James Poulos, Ed.: The key to keeping families intact and keeping men at work is simple: make jobs manly again. The irony is that the key to making jobs manly again is simple, too: restore fatherhood and husbandhood to the place of cultural privilege it needs. ·

    Sadly James, we can expect extraordinary political resistance to any such restoration. Two-parent families tend towards conservatism, forming a bulwark against state-as-father governance. Extended family ties create a locus of authority and provision completely outside the statist apparatus. It is not coincidental that the Left supports any definition of “family” that furthers centrifugal tendencies known to increase dependence on and support for the entire socialist project.

    • #1
    • July 3, 2010, at 3:19 AM PDT
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  2. Scott R Member

    Ah yes,but the rub is how to “restore fatherhood and husbandhood to the place of cultural privelege it needs.” I would argue that the key there–as with so much else–is to roll back the government’s annexation of responsibilities, especially those which previously had been the domain of fathers and husbands. Men need burdens. They get “deep satisfaction” (see Charles Murray) from shouldering those burdens.

    All men, deep down, want to be heroes. If heroism is demanded of them, most will come through, and the manly jobs, the self-esteem, the culture of fatherhood and husbandhood, etc., will all follow soon enough. Expect more of men; you’ll get more. That’s how we roll.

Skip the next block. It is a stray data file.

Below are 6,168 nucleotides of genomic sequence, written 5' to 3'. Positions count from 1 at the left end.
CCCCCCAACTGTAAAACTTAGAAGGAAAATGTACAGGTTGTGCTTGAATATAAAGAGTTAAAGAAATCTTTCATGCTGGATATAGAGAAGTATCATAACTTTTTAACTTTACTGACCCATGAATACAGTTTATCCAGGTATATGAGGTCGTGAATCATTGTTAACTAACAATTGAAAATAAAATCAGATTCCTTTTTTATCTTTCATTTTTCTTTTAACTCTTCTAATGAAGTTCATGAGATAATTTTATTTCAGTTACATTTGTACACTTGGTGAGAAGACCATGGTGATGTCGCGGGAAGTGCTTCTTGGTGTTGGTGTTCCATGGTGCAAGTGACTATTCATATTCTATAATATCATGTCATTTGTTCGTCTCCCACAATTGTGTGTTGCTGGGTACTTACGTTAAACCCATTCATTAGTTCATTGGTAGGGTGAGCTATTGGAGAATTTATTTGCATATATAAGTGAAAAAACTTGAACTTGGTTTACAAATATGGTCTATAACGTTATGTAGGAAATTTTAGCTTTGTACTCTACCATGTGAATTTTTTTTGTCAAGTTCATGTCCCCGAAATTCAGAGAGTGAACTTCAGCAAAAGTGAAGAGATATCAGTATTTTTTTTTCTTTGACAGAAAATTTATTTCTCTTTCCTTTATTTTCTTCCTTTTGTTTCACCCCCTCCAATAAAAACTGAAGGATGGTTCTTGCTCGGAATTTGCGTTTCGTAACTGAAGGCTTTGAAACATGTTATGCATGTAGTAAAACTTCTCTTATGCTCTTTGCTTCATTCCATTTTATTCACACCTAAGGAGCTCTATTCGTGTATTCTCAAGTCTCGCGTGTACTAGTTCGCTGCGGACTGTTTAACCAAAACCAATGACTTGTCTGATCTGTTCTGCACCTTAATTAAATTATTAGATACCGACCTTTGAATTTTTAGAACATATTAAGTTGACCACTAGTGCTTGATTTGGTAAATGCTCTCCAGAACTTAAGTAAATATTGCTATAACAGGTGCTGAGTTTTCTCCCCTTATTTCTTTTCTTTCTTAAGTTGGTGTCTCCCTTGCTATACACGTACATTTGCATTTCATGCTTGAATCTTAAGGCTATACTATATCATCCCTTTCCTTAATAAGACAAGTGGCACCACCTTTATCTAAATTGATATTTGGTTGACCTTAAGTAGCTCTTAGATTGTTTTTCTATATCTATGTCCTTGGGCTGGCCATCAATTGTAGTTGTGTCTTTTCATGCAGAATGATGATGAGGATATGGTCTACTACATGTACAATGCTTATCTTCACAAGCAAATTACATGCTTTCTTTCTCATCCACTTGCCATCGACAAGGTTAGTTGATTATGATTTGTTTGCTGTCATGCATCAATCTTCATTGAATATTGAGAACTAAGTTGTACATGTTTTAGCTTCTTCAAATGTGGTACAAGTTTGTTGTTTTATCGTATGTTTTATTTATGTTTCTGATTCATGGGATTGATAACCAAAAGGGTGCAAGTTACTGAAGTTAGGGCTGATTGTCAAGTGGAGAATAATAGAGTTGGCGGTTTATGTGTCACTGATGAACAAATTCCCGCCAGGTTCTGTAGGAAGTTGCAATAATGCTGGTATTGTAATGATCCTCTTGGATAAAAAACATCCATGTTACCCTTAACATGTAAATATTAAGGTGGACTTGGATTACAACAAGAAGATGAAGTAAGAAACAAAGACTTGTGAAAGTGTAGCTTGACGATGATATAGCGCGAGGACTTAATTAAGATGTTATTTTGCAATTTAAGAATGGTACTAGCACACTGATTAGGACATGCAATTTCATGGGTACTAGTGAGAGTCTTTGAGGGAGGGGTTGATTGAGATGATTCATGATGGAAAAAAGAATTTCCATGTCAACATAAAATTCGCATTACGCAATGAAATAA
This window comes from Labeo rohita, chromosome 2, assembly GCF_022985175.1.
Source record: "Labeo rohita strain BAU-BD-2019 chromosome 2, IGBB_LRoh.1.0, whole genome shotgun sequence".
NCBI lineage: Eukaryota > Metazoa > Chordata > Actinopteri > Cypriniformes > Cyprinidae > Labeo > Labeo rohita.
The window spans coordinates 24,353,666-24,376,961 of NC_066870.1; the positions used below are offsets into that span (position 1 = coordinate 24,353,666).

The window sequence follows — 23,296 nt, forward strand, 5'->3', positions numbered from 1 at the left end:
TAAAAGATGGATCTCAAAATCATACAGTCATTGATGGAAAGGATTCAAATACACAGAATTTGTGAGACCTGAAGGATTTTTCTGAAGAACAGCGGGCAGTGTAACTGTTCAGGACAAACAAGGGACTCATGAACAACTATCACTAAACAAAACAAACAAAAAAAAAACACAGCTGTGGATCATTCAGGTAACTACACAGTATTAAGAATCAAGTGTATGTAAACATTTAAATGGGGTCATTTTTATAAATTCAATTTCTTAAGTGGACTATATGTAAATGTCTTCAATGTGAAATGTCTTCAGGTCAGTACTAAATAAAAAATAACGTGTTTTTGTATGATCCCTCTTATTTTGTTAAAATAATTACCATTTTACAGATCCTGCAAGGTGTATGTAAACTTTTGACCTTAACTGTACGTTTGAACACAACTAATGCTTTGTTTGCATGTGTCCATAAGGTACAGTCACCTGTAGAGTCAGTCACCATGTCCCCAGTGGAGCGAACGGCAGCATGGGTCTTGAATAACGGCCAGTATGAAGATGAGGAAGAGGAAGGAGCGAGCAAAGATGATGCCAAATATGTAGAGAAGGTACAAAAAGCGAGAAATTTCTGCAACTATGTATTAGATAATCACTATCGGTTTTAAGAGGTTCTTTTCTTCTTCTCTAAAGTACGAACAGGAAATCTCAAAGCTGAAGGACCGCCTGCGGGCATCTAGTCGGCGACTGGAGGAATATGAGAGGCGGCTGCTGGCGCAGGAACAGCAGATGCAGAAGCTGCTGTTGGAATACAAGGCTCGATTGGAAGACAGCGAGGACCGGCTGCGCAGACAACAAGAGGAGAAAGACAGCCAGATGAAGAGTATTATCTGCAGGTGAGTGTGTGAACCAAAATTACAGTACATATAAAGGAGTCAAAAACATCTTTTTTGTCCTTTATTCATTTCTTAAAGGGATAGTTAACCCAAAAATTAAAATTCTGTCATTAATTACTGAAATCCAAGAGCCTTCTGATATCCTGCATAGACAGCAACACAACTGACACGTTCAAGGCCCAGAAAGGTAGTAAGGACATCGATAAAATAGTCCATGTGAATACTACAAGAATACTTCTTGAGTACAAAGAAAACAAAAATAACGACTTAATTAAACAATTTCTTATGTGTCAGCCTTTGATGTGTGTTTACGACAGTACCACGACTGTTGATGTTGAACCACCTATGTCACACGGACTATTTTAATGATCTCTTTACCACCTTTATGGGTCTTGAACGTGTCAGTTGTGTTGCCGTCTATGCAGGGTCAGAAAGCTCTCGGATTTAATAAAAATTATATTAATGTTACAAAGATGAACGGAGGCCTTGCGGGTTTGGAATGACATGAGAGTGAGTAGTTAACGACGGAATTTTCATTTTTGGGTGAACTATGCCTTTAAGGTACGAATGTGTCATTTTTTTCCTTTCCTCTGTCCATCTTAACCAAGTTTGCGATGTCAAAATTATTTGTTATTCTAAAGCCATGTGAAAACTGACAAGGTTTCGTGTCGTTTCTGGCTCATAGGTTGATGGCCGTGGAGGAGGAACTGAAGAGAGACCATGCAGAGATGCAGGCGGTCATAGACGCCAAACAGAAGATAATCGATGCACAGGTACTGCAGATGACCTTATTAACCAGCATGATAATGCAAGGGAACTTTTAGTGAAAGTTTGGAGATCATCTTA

• #2
    • July 3, 2010, at 3:36 AM PDT
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  3. Scott R Member

    George: Love that expression “state-as-father governance–exactly what I was trying to get at. (I posted simultaneous to you) As Dennis Prager says, “The bigger the gov’t; the smaller the citizen.”

    • #3
    • July 3, 2010, at 3:59 AM PDT
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  4. Jim Barker Inactive

    Hello, Mr. Poulos.

    “. . . restore fatherhood and husbandhood to the place of cultural privilege it needs.”

    It is comforting to know that such an utterance has not (yet) been legally established as a hate crime. Then again, for how long will that remain the case?

    It is to be hoped that, on a broader scale than is presently the case, men will step up to the plate with respect to fatherhood and husbandhood; but when what is on that plate is nothing but the thin gruel of political correctness gone mad, mingled with the gristle of ultrafeminist objections to male leadership in any of its forms, many men will simply go sit in the corner (or continue to).

    • #4
    • July 3, 2010, at 5:40 AM PDT
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  5. Profile Photo Member
    James Poulos, Ed.: I’d argue the decisive issue is cultural. If our culture or its elites instruct us that there’s nothing particularly honorable about being a father and a husband…

    James, you stopped short. We live in a culture where the elites instruct us that there is nothing honorable about being a man…regardless of the particular ‘hat’ we’re wearing. Given the way that it was implemented, the unintended consequence of the expansion of the women’s world was the contraction of men’s. Sadly, both men and women are losers as a result.

    • #5
    • July 4, 2010, at 6:44 AM PDT